Anxiety in children and how to control it
Children learn quickly. Rapid biological, emotional, and social growth can be taxing because children are usually exposed to several new experiences and ideas, each day. It is natural for children to get anxious. A certain level of anxiety is a normal part of growing up. Children commonly develop fears or phobias. Some common fears that children develop include insects, animals, heights, water, shadows, and dark. These fears normally dissipate with time. Children also tend to feel anxious when going to school or taking exams. Some children feel shy in social situations and may need help in improving their social skills.
The above mentioned scenarios are natural until the anxiety gets in the way or a child’s routine life. All children feel anxious while taking exams, but some of them might feel so anxious that they wouldn’t like to attend school on the day of scheduled exams. Severe anxiety of that intensity may harm children’s mental health. It may affect their self-esteem and confidence, and make them develop anti-social behaviors. It is hard to spot anxiety in young children because they find it hard to express. However, the following signs must be taken seriously:
– Difficulty in sleeping
– Waking up in night
– Excessive irritability
– Regular nightmares/bad dreams
– Wetting the bed.
For older children, we should take seriously the following telltale signs:
– Lack of confidence in trying out new things
– Difficulties performing everyday simple tasks.
– Difficulties in concentrating.
– Problems in eating and sleeping.
– Angry outbursts.
– Negative thoughts and pessimism.
– General reluctance in participating in daily life activities.
Some children have a greater tendency to get worried and anxiety than others. Changes in routine (changing a house or starting out school) normally disturbs children. Children with a distressing or traumatic past (accidents, house fire, death of close relatives) may feel more anxiety than others. Altercations at home and conflicts at schools also make children more insecure. Teenagers generally suffer with social anxiety more than other age groups, and may end up exhibiting great anti-social tendencies.
Anxiety in children may develop into serious conditions and phobias. For instance, ‘Separation anxiety’ is something that babies experience from the age of 6 months to 3 years. Babies usually develop “object permanence” sense at 4-7 months. That enables them to realize that people exist even when they are away. This leads to separation anxiety: a child might cry until the missing parent/familiar character returns to sight. Some children might not experience separation anxiety at all. Some will experience it at a normal degree. For others, certain stressful events (such as, moving to a new home or birth of a new sibling) may trigger anxiety separation of serious proportion. Similarly, generalized anxiety disorders is marked by excessive anxiety that may cause fatigue, irritability, muscle tension, or sleep disturbances. ‘Selective Mutism’ is a type of anxiety that may cause children to refuse to speak in certain social situations. ‘Specific Phobia’ makes children exhibit fear about specific objects or situations. ‘Panic Disorder’ manifests in recurring panic attacks and its symptoms may include shortness of breath, chest pain, choking sensation, and dizziness. ‘Social anxiety disorder’ makes children intensely fearful of participating in certain social situations. These are all serious conditions which can be avoided/mitigated largely by careful parenting.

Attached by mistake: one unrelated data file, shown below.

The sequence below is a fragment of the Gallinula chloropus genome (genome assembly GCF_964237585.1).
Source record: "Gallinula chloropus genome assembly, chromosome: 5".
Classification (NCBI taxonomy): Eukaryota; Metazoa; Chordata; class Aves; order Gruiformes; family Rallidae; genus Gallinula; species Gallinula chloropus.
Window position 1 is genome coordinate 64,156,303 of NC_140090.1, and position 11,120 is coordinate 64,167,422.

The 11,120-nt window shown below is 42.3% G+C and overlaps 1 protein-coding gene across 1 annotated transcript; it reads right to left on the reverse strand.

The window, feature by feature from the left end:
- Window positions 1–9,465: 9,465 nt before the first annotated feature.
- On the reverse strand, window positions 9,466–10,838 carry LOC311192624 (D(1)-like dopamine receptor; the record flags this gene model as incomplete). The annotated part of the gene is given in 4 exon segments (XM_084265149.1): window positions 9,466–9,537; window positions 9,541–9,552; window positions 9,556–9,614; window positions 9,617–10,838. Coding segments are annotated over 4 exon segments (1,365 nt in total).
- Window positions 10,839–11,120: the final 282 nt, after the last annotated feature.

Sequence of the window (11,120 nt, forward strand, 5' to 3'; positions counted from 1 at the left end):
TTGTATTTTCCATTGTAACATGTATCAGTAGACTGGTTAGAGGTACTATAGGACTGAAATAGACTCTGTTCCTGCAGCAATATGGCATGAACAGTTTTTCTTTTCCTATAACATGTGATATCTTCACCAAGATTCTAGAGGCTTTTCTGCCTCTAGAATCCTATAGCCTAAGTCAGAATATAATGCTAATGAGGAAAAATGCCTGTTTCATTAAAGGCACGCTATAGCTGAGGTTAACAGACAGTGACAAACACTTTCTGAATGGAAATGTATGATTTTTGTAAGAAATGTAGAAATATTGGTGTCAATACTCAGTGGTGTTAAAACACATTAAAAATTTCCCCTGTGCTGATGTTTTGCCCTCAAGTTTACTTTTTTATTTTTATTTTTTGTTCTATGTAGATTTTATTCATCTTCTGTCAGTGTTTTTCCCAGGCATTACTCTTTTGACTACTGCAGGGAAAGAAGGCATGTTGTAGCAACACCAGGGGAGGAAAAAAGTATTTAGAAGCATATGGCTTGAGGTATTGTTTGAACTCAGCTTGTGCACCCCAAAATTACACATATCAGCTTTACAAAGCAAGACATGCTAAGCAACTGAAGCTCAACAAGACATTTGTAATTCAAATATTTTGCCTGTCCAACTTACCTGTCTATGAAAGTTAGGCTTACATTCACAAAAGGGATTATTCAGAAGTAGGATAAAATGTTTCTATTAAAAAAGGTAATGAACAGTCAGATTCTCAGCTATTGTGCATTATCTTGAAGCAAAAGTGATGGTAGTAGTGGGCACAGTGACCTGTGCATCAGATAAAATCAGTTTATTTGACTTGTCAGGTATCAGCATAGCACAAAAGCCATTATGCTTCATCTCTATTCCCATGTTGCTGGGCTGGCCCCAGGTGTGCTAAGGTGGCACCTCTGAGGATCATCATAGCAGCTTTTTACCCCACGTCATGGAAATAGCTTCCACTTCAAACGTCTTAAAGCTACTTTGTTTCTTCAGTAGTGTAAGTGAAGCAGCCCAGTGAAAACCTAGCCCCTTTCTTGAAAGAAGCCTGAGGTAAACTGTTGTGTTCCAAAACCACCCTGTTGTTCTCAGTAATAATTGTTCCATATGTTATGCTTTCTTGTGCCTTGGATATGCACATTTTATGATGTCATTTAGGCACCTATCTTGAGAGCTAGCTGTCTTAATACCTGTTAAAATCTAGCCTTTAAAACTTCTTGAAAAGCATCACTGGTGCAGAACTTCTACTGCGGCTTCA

There are a few ways an anxious child can be helped. Talking helps. Talking usually reassures children of parental support. Parents should try to explain what anxiety is to their children and also educate them about its physical effects. It is helpful to describe it as a temporary phenomenon. That gives children assurance and hope. It is important to find permanent solutions for the children. Quick-fix solutions for long-term human problems usually don’t work. Therefore, parents should try to understand the root cause of anxious behavior and find a permanent resolution.
It is important for parents to teach children the signs of anxiety in themselves. The children must be encouraged to develop trust and ask for help whenever needed. A particular discipline and set of routines keep anxiety away. If a child is anxious due to a distressing event in the past, such as death, bereavement, or separation, look for literature that helps them recognize and understand their feelings. Teaching the children to ‘pause and breathe’ can also be very beneficial, especially when they feel overwhelmed with anxiety. Dedicating a ‘worry place’—a place where children could think about the source of their anxieties and a ‘calm place’—a place where children could put aside their worries can help. These ideas will only work well if they are placed firmly and permanently into the routines and habits of children.
If a change is imminent, speak about it and prepare the child for the future. The parents must not be overprotected or anxious and maintain a calm demeanor while speaking to the children. Distractions can help young children lessen anxiety. For instance, if a child is anxious about going to school, playing games while making the way to school can provide good distraction. The parents should also encourage the children to write daily diaries and write about their worries for later references. Good parenting is all about going an extra mile and ensuring that the children always stay protected.
If a child’s anxiety is severe and persists, then getting professional help becomes imperative. Excessive anxiety will affect the schooling and overall growth of children. Therefore, one must always be willing to seek help, when necessary.